Today, I am delighted to welcome Leanne Tough from the RSPB Phoenix Forum – which represents around 56,000 teenagers that are members of the RSPB Phoenix – to talk about her experience speaking up for young people at Green Week in Brussels, and why we need to protect the EU Nature Directives now, if we want a future rich in wildlife.  


Green Week (3-5th June) is a conference and ideas pool held by the European Commission in Brussels. It’s the kind of event that not many people get to attend, let alone teens, but not only was I lucky enough to be there – I was given the opportunity to speak, twice!

While we were in Brussels, we met MEPs, a senior UK Representative for the Environment, heads of huge NGO’s like BirdLife International, and many other powerful people. I had a whirlwind three days, and came back inspired and with a new grasp of how biodiversity and the EU Nature Directives figure in our daily lives.

The focus of our mission was to speak out against changes to the EU Nature Directives. Hopefully you’ll have read a bit about them and signed up to the campaign to keep them as they are. And if you haven’t done it yet, please do it straight after reading this blog post! The “NDs” are made up of two major pieces of legislation: the Birds Directive, and the Habitats Directive. These are laws which protect thousands of species and habitats, and have more of an impact on you than you might think - 98% of EU Citizens live within 20km of a Natura 2000 site protected by these directives. They also protect water, food, climate, air and health – so we felt that we were speaking for our lives, and your lives too.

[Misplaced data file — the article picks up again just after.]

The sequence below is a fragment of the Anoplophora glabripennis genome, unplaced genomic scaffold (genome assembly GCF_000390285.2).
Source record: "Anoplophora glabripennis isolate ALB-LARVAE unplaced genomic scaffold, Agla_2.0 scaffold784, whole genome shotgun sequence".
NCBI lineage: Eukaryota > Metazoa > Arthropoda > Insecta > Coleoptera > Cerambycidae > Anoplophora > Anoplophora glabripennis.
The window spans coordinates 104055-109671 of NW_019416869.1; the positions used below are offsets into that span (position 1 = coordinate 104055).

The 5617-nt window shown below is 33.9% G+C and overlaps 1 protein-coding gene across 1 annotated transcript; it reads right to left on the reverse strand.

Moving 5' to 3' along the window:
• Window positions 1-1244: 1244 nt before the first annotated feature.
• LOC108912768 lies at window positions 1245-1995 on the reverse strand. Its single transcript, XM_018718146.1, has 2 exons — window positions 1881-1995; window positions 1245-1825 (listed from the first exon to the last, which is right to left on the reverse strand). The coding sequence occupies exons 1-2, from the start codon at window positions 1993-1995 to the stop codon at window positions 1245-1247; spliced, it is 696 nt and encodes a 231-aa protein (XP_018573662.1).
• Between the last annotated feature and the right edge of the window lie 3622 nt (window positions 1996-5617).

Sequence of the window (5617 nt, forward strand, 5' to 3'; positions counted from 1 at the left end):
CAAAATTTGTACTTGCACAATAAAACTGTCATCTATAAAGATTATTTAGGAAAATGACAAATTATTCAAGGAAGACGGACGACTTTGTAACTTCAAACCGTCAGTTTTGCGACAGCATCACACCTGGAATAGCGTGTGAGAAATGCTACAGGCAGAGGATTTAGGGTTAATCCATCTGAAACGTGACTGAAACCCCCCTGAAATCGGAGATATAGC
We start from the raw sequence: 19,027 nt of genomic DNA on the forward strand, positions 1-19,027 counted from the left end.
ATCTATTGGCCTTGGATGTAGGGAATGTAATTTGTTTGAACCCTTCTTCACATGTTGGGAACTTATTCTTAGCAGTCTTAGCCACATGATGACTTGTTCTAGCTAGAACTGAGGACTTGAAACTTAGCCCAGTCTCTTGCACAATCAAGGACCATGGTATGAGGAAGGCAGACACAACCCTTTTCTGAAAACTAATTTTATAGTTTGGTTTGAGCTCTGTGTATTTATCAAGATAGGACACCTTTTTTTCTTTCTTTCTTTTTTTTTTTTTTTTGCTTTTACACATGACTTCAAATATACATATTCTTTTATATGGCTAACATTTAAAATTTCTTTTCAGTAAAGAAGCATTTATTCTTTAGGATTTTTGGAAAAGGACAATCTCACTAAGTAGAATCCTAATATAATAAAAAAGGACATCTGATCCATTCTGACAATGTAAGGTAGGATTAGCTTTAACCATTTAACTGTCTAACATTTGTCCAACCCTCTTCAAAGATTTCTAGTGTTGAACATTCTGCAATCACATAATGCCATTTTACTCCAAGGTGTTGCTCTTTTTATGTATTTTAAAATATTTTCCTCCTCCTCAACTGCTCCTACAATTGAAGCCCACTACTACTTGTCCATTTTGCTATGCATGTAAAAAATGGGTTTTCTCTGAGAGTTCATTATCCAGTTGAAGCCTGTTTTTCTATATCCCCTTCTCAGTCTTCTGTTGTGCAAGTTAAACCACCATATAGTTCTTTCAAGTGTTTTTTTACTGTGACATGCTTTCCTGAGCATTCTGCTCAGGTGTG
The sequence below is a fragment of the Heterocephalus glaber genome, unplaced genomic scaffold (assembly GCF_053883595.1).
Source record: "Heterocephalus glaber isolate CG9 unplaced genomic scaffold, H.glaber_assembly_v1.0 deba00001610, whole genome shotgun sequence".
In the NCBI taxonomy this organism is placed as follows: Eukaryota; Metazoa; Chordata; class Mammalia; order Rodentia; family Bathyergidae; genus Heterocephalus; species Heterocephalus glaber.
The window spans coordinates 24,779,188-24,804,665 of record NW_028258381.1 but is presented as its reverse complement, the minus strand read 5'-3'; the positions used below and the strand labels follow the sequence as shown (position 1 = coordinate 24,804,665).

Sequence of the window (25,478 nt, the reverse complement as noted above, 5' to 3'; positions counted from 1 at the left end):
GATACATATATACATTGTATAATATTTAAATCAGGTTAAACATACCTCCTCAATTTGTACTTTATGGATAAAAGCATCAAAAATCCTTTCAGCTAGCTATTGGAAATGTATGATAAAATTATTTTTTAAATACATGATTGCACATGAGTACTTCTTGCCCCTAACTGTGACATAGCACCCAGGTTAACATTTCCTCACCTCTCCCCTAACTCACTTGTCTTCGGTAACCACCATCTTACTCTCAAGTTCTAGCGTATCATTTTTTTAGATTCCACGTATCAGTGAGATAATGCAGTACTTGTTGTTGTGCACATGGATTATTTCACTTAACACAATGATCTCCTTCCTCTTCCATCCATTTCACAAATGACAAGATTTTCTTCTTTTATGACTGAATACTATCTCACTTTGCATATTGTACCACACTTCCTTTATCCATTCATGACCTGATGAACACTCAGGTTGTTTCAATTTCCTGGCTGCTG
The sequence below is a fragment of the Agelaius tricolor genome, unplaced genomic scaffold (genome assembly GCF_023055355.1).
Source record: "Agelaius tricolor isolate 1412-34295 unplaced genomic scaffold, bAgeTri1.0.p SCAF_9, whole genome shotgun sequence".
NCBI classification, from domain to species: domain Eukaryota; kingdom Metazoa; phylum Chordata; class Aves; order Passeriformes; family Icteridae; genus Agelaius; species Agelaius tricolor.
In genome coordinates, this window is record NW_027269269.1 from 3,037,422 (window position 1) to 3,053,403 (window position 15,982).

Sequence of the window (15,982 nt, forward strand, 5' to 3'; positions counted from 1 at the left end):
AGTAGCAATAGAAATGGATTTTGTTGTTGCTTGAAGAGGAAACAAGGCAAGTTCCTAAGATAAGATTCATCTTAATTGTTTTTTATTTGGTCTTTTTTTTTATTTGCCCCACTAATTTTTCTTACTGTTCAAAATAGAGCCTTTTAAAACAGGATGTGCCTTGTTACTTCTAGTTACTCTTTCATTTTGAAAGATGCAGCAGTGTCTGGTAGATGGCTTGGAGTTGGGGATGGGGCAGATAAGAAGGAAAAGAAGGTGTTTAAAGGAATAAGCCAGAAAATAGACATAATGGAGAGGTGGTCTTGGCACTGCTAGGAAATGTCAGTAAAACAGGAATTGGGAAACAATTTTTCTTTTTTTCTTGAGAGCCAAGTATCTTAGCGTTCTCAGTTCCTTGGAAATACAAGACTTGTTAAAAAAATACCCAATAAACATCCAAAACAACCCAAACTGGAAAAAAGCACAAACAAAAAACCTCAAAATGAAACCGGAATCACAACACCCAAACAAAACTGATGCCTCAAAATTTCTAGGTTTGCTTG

At a time when 25% of Europe’s wildlife is at risk of extinction, it seems inconceivable that our most important laws could be weakened. We must instead focus all of our attention on ensuring that the Directives are properly implemented, so they can fulfil their potential to restore nature. They should not be seen as a roadblock to growth, but rather as a pathway to a sustainable future in which young people can grow up in a world in which they flourish alongside nature. Further biodiversity loss would leave us impoverished on many levels: economically, emotionally and culturally.

Those that are in power have a responsibility to use the Directives to not only protect the nature that we still have left, but to restore the biodiversity that has sadly been lost at such an alarming rate over the last 50 years.

The decisions taken by many of the people attending Green Week really will have a profound impact on the future of this planet - and the futures of young people across the continent. At the closing session, where I was bold enough to speak “on behalf of all young people in Europe,” I urged Frans Timmermans (Vice-President of the EC) “not to allow the Nature Directives to be opened up and weakened, but to instead ensure that they’re properly implemented, so all the joy and health benefits that nature gives me, can be enjoyed by Europe’s citizens in the future”.

So if you haven’t already, please make sure your voice is heard too, and respond to the consultation. If we want a future that is richer in wildlife - we need to save the Directives, now.

Leanne :)